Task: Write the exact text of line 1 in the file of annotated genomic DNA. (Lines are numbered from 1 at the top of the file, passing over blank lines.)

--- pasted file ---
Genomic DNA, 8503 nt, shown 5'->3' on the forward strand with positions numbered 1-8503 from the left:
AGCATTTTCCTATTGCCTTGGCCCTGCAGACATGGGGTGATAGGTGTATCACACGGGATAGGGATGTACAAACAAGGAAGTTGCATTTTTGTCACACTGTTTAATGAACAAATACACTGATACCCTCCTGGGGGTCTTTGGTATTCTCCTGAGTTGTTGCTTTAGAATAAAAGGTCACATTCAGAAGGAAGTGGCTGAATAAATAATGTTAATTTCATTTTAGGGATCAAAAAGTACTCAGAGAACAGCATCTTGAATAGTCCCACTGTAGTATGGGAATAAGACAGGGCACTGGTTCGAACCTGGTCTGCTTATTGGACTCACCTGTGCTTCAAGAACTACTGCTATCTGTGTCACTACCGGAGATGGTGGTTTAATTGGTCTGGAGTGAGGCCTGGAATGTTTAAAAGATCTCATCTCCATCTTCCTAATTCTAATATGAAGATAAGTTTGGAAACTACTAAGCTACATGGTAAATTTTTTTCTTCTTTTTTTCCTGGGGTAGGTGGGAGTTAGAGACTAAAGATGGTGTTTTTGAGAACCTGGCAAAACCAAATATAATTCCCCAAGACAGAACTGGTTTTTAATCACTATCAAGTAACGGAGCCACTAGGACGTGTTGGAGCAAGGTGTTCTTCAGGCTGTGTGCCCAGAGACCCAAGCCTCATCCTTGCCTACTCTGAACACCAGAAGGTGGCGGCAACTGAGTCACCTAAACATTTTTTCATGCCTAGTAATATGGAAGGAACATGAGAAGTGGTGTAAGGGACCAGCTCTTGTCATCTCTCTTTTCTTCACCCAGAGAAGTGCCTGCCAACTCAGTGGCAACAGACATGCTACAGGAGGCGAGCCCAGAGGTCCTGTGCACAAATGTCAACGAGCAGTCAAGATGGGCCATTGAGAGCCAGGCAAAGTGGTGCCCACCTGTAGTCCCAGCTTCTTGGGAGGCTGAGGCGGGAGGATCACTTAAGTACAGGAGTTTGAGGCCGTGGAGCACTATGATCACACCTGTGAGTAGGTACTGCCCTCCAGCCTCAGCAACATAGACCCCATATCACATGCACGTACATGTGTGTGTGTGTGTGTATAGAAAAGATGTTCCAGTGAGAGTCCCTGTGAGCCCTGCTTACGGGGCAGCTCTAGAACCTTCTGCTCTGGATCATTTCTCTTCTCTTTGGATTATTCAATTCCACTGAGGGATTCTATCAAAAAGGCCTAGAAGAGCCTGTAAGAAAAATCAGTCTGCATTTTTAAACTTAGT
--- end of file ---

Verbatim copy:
Genomic DNA, 8503 nt, shown 5'->3' on the forward strand with positions numbered 1-8503 from the left: